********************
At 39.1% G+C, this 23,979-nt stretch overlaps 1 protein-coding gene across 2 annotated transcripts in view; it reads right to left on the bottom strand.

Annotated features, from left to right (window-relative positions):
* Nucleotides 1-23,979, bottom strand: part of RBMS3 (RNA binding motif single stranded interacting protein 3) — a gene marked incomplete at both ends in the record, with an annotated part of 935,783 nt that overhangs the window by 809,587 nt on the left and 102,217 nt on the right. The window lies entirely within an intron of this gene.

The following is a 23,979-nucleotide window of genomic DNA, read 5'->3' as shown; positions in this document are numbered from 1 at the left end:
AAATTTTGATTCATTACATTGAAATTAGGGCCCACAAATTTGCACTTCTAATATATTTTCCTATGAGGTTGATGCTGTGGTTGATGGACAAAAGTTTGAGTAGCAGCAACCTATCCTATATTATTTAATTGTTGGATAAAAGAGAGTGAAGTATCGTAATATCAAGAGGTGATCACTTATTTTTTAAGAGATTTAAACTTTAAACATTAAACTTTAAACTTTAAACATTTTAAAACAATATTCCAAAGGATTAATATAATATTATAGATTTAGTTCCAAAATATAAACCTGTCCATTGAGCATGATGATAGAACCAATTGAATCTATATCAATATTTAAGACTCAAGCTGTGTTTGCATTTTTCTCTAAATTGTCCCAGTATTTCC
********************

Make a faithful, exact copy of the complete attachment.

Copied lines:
At 39.1% G+C, this 23,979-nt stretch overlaps 1 protein-coding gene across 2 annotated transcripts in view; it reads right to left on the bottom strand.

Annotated features, from left to right (window-relative positions):
* Nucleotides 1-23,979, bottom strand: part of RBMS3 (RNA binding motif single stranded interacting protein 3) — a gene marked incomplete at both ends in the record, with an annotated part of 935,783 nt that overhangs the window by 809,587 nt on the left and 102,217 nt on the right. The window lies entirely within an intron of this gene.

The following is a 23,979-nucleotide window of genomic DNA, read 5'->3' as shown; positions in this document are numbered from 1 at the left end:
AAATTTTGATTCATTACATTGAAATTAGGGCCCACAAATTTGCACTTCTAATATATTTTCCTATGAGGTTGATGCTGTGGTTGATGGACAAAAGTTTGAGTAGCAGCAACCTATCCTATATTATTTAATTGTTGGATAAAAGAGAGTGAAGTATCGTAATATCAAGAGGTGATCACTTATTTTTTAAGAGATTTAAACTTTAAACATTAAACTTTAAACTTTAAACATTTTAAAACAATATTCCAAAGGATTAATATAATATTATAGATTTAGTTCCAAAATATAAACCTGTCCATTGAGCATGATGATAGAACCAATTGAATCTATATCAATATTTAAGACTCAAGCTGTGTTTGCATTTTTCTCTAAATTGTCCCAGTATTTCC